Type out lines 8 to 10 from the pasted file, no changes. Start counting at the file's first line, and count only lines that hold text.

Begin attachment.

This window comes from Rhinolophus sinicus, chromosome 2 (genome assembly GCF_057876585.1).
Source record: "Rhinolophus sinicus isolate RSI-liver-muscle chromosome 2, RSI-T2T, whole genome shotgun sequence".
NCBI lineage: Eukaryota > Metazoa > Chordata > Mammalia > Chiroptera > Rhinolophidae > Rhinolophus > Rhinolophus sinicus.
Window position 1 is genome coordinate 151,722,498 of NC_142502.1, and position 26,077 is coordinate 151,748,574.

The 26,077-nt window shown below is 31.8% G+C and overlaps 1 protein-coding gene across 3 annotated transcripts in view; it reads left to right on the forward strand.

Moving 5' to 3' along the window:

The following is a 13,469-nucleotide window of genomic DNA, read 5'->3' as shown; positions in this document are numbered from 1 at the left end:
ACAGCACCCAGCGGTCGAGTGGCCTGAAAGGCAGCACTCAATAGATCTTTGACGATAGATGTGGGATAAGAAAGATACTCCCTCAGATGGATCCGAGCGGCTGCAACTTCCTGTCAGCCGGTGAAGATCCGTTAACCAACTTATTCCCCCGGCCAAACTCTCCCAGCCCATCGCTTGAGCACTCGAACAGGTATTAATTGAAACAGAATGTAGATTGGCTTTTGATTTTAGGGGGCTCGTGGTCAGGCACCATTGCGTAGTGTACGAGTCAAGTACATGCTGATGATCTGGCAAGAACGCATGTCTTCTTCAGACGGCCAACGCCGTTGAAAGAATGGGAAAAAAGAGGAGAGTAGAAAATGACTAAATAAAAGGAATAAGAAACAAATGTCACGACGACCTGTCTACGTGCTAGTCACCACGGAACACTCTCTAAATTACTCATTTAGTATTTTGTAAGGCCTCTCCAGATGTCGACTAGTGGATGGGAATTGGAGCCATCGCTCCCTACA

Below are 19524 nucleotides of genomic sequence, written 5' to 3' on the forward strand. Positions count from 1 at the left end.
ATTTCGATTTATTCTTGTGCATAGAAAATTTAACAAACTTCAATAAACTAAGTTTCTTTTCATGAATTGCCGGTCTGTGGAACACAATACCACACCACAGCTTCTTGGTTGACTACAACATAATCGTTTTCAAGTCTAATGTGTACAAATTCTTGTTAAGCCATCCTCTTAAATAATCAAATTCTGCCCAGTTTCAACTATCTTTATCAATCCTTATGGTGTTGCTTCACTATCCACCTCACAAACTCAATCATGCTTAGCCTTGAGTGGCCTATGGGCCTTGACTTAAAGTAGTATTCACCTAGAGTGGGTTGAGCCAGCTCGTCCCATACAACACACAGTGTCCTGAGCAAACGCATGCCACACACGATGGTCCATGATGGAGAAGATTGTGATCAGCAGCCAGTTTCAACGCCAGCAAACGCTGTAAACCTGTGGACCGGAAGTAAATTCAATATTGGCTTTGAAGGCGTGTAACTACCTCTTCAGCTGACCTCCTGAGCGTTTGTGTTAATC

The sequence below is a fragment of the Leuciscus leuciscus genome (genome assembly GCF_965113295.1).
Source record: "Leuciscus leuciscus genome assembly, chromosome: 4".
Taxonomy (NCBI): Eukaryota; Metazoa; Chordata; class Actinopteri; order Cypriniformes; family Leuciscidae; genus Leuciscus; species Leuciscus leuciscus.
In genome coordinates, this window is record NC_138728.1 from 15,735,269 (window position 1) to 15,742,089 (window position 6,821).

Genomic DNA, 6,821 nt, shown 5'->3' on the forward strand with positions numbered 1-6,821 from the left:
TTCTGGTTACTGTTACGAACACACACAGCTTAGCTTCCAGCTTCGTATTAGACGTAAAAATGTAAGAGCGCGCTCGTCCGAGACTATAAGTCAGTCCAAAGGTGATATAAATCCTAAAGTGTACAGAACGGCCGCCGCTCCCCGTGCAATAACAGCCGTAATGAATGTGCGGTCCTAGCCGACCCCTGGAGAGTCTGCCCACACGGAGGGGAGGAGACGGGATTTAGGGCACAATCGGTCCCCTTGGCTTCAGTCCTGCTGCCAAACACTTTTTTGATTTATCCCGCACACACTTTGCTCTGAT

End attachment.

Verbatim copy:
ACAGCACCCAGCGGTCGAGTGGCCTGAAAGGCAGCACTCAATAGATCTTTGACGATAGATGTGGGATAAGAAAGATACTCCCTCAGATGGATCCGAGCGGCTGCAACTTCCTGTCAGCCGGTGAAGATCCGTTAACCAACTTATTCCCCCGGCCAAACTCTCCCAGCCCATCGCTTGAGCACTCGAACAGGTATTAATTGAAACAGAATGTAGATTGGCTTTTGATTTTAGGGGGCTCGTGGTCAGGCACCATTGCGTAGTGTACGAGTCAAGTACATGCTGATGATCTGGCAAGAACGCATGTCTTCTTCAGACGGCCAACGCCGTTGAAAGAATGGGAAAAAAGAGGAGAGTAGAAAATGACTAAATAAAAGGAATAAGAAACAAATGTCACGACGACCTGTCTACGTGCTAGTCACCACGGAACACTCTCTAAATTACTCATTTAGTATTTTGTAAGGCCTCTCCAGATGTCGACTAGTGGATGGGAATTGGAGCCATCGCTCCCTACA

Below are 19524 nucleotides of genomic sequence, written 5' to 3' on the forward strand. Positions count from 1 at the left end.
ATTTCGATTTATTCTTGTGCATAGAAAATTTAACAAACTTCAATAAACTAAGTTTCTTTTCATGAATTGCCGGTCTGTGGAACACAATACCACACCACAGCTTCTTGGTTGACTACAACATAATCGTTTTCAAGTCTAATGTGTACAAATTCTTGTTAAGCCATCCTCTTAAATAATCAAATTCTGCCCAGTTTCAACTATCTTTATCAATCCTTATGGTGTTGCTTCACTATCCACCTCACAAACTCAATCATGCTTAGCCTTGAGTGGCCTATGGGCCTTGACTTAAAGTAGTATTCACCTAGAGTGGGTTGAGCCAGCTCGTCCCATACAACACACAGTGTCCTGAGCAAACGCATGCCACACACGATGGTCCATGATGGAGAAGATTGTGATCAGCAGCCAGTTTCAACGCCAGCAAACGCTGTAAACCTGTGGACCGGAAGTAAATTCAATATTGGCTTTGAAGGCGTGTAACTACCTCTTCAGCTGACCTCCTGAGCGTTTGTGTTAATC